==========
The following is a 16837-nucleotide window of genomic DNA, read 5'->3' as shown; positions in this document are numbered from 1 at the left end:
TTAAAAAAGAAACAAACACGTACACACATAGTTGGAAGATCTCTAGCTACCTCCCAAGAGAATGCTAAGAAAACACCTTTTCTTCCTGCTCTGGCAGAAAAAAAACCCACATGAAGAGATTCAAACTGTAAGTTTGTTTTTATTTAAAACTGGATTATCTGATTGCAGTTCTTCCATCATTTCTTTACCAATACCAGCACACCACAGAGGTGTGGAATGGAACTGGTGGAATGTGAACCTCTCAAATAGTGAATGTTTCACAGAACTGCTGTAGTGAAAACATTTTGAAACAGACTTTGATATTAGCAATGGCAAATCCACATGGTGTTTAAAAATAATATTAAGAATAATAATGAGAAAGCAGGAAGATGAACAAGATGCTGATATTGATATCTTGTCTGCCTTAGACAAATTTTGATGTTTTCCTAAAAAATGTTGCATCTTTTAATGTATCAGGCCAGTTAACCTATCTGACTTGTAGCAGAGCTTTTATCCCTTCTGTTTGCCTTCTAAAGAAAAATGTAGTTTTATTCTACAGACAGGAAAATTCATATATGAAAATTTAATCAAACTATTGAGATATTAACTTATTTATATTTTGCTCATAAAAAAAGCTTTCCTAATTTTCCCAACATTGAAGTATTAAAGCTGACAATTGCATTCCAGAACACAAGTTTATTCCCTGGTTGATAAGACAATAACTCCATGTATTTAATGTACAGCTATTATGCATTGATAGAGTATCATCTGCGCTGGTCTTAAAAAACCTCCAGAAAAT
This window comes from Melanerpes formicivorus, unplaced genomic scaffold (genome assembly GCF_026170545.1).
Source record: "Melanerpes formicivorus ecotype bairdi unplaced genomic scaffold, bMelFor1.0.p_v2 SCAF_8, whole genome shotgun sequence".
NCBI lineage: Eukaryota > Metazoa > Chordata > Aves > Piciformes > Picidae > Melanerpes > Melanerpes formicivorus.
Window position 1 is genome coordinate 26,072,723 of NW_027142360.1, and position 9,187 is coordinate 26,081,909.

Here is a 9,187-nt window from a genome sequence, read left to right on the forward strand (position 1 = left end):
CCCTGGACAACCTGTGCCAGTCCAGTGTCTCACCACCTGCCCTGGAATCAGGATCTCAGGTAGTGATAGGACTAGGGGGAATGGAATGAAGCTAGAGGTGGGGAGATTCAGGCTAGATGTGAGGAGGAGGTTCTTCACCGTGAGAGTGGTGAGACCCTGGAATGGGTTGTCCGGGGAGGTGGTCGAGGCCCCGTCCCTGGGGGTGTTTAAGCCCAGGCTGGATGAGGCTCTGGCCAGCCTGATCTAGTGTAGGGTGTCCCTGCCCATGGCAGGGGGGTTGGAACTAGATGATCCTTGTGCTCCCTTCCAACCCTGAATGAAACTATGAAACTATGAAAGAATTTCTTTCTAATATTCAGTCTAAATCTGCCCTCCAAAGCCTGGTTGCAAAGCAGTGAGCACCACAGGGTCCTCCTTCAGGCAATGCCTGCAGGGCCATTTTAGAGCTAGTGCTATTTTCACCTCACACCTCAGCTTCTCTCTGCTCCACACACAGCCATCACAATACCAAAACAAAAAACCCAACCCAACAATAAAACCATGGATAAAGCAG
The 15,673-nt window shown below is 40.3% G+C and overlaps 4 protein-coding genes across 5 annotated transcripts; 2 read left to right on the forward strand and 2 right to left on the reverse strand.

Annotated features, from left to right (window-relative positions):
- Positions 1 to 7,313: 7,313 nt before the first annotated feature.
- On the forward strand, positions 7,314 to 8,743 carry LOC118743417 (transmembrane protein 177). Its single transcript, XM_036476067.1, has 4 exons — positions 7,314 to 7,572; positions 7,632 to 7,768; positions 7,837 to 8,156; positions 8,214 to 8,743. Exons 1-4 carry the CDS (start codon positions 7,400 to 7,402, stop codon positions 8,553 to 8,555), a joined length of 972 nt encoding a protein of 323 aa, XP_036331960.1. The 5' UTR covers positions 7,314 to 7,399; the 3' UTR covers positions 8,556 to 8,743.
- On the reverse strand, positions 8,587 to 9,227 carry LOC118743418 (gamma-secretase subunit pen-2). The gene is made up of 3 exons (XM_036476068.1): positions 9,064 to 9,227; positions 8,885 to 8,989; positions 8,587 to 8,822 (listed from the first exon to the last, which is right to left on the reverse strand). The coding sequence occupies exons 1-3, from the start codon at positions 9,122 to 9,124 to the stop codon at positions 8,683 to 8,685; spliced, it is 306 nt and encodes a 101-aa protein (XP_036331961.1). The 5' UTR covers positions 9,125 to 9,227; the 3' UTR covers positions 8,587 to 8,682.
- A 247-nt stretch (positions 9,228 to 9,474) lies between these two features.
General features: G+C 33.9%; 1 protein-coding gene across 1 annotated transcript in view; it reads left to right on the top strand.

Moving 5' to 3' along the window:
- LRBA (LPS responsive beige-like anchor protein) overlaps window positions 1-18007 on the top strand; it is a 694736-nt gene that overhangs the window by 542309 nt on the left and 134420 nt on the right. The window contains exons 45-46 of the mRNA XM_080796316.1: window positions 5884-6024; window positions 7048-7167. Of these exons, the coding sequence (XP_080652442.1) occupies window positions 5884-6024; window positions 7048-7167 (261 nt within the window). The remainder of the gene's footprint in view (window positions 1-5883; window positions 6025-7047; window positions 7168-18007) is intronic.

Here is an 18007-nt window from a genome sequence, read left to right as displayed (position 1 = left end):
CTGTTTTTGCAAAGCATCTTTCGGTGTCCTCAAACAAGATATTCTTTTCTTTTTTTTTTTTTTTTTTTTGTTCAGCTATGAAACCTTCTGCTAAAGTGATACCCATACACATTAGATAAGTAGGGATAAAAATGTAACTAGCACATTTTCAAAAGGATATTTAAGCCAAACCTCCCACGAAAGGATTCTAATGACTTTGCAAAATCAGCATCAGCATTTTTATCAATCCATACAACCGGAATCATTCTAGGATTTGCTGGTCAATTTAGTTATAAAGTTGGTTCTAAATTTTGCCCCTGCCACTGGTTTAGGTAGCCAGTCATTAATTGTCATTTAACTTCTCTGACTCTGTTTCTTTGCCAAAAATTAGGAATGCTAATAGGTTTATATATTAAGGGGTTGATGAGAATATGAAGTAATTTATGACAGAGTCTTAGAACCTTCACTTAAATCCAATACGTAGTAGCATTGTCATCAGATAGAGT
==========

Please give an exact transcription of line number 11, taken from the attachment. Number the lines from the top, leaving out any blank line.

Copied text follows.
- Positions 1 to 7,313: 7,313 nt before the first annotated feature.